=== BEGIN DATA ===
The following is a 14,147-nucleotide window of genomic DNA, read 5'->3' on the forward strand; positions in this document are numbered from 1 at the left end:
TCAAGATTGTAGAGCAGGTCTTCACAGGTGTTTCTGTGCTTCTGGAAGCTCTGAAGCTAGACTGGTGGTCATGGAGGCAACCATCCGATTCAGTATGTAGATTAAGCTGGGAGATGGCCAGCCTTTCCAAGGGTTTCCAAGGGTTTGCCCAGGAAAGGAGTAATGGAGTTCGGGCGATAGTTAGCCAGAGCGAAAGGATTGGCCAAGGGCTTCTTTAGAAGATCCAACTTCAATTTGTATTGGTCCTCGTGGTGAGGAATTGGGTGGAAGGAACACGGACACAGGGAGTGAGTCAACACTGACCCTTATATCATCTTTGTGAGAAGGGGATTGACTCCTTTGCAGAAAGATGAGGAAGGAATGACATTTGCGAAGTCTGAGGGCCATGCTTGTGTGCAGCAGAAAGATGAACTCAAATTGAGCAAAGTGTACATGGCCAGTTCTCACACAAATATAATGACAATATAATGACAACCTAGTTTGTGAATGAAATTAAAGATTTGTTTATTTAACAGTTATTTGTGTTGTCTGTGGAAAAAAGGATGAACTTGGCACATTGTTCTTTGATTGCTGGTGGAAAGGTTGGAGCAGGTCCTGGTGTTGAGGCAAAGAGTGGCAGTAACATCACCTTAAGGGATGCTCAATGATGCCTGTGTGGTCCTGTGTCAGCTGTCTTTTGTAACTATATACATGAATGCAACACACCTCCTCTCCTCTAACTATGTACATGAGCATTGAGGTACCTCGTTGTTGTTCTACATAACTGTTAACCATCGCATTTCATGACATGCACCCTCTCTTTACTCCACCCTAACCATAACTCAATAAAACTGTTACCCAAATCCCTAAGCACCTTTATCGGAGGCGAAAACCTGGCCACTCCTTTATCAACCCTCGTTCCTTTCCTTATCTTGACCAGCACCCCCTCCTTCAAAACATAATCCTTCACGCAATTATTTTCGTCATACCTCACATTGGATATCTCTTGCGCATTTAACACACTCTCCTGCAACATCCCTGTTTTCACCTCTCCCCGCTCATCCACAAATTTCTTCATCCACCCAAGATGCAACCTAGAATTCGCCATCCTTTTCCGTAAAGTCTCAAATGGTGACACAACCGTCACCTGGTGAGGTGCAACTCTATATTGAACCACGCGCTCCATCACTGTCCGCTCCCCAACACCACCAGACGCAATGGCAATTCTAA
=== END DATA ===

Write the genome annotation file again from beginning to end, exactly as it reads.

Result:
The following is a 14,147-nucleotide window of genomic DNA, read 5'->3' on the forward strand; positions in this document are numbered from 1 at the left end:
TCAAGATTGTAGAGCAGGTCTTCACAGGTGTTTCTGTGCTTCTGGAAGCTCTGAAGCTAGACTGGTGGTCATGGAGGCAACCATCCGATTCAGTATGTAGATTAAGCTGGGAGATGGCCAGCCTTTCCAAGGGTTTCCAAGGGTTTGCCCAGGAAAGGAGTAATGGAGTTCGGGCGATAGTTAGCCAGAGCGAAAGGATTGGCCAAGGGCTTCTTTAGAAGATCCAACTTCAATTTGTATTGGTCCTCGTGGTGAGGAATTGGGTGGAAGGAACACGGACACAGGGAGTGAGTCAACACTGACCCTTATATCATCTTTGTGAGAAGGGGATTGACTCCTTTGCAGAAAGATGAGGAAGGAATGACATTTGCGAAGTCTGAGGGCCATGCTTGTGTGCAGCAGAAAGATGAACTCAAATTGAGCAAAGTGTACATGGCCAGTTCTCACACAAATATAATGACAATATAATGACAACCTAGTTTGTGAATGAAATTAAAGATTTGTTTATTTAACAGTTATTTGTGTTGTCTGTGGAAAAAAGGATGAACTTGGCACATTGTTCTTTGATTGCTGGTGGAAAGGTTGGAGCAGGTCCTGGTGTTGAGGCAAAGAGTGGCAGTAACATCACCTTAAGGGATGCTCAATGATGCCTGTGTGGTCCTGTGTCAGCTGTCTTTTGTAACTATATACATGAATGCAACACACCTCCTCTCCTCTAACTATGTACATGAGCATTGAGGTACCTCGTTGTTGTTCTACATAACTGTTAACCATCGCATTTCATGACATGCACCCTCTCTTTACTCCACCCTAACCATAACTCAATAAAACTGTTACCCAAATCCCTAAGCACCTTTATCGGAGGCGAAAACCTGGCCACTCCTTTATCAACCCTCGTTCCTTTCCTTATCTTGACCAGCACCCCCTCCTTCAAAACATAATCCTTCACGCAATTATTTTCGTCATACCTCACATTGGATATCTCTTGCGCATTTAACACACTCTCCTGCAACATCCCTGTTTTCACCTCTCCCCGCTCATCCACAAATTTCTTCATCCACCCAAGATGCAACCTAGAATTCGCCATCCTTTTCCGTAAAGTCTCAAATGGTGACACAACCGTCACCTGGTGAGGTGCAACTCTATATTGAACCACGCGCTCCATCACTGTCCGCTCCCCAACACCACCAGACGCAATGGCAATTCTAA